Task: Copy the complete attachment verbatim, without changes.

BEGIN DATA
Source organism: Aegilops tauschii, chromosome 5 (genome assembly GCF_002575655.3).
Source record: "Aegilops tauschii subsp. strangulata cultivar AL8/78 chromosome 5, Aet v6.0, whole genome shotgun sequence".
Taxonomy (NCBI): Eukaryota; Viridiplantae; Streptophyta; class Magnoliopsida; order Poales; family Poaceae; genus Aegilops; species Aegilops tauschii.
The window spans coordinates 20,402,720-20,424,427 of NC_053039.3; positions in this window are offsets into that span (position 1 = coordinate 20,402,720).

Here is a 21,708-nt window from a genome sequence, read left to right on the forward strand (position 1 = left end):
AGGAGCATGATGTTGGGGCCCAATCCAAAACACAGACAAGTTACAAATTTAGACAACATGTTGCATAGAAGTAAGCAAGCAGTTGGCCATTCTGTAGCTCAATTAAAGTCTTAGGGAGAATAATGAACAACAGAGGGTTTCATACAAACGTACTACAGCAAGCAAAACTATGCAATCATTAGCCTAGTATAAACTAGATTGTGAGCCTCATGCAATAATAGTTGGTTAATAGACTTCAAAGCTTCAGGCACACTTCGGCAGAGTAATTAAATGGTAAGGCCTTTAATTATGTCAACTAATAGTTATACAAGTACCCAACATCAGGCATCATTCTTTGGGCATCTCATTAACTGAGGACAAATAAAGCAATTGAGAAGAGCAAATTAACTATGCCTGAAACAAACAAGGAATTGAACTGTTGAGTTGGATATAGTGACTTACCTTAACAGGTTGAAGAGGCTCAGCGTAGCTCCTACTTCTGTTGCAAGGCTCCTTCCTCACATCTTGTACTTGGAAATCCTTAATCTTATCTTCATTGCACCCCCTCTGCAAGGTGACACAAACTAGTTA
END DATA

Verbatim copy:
Source organism: Aegilops tauschii, chromosome 5 (genome assembly GCF_002575655.3).
Source record: "Aegilops tauschii subsp. strangulata cultivar AL8/78 chromosome 5, Aet v6.0, whole genome shotgun sequence".
Taxonomy (NCBI): Eukaryota; Viridiplantae; Streptophyta; class Magnoliopsida; order Poales; family Poaceae; genus Aegilops; species Aegilops tauschii.
The window spans coordinates 20,402,720-20,424,427 of NC_053039.3; positions in this window are offsets into that span (position 1 = coordinate 20,402,720).

Here is a 21,708-nt window from a genome sequence, read left to right on the forward strand (position 1 = left end):
AGGAGCATGATGTTGGGGCCCAATCCAAAACACAGACAAGTTACAAATTTAGACAACATGTTGCATAGAAGTAAGCAAGCAGTTGGCCATTCTGTAGCTCAATTAAAGTCTTAGGGAGAATAATGAACAACAGAGGGTTTCATACAAACGTACTACAGCAAGCAAAACTATGCAATCATTAGCCTAGTATAAACTAGATTGTGAGCCTCATGCAATAATAGTTGGTTAATAGACTTCAAAGCTTCAGGCACACTTCGGCAGAGTAATTAAATGGTAAGGCCTTTAATTATGTCAACTAATAGTTATACAAGTACCCAACATCAGGCATCATTCTTTGGGCATCTCATTAACTGAGGACAAATAAAGCAATTGAGAAGAGCAAATTAACTATGCCTGAAACAAACAAGGAATTGAACTGTTGAGTTGGATATAGTGACTTACCTTAACAGGTTGAAGAGGCTCAGCGTAGCTCCTACTTCTGTTGCAAGGCTCCTTCCTCACATCTTGTACTTGGAAATCCTTAATCTTATCTTCATTGCACCCCCTCTGCAAGGTGACACAAACTAGTTA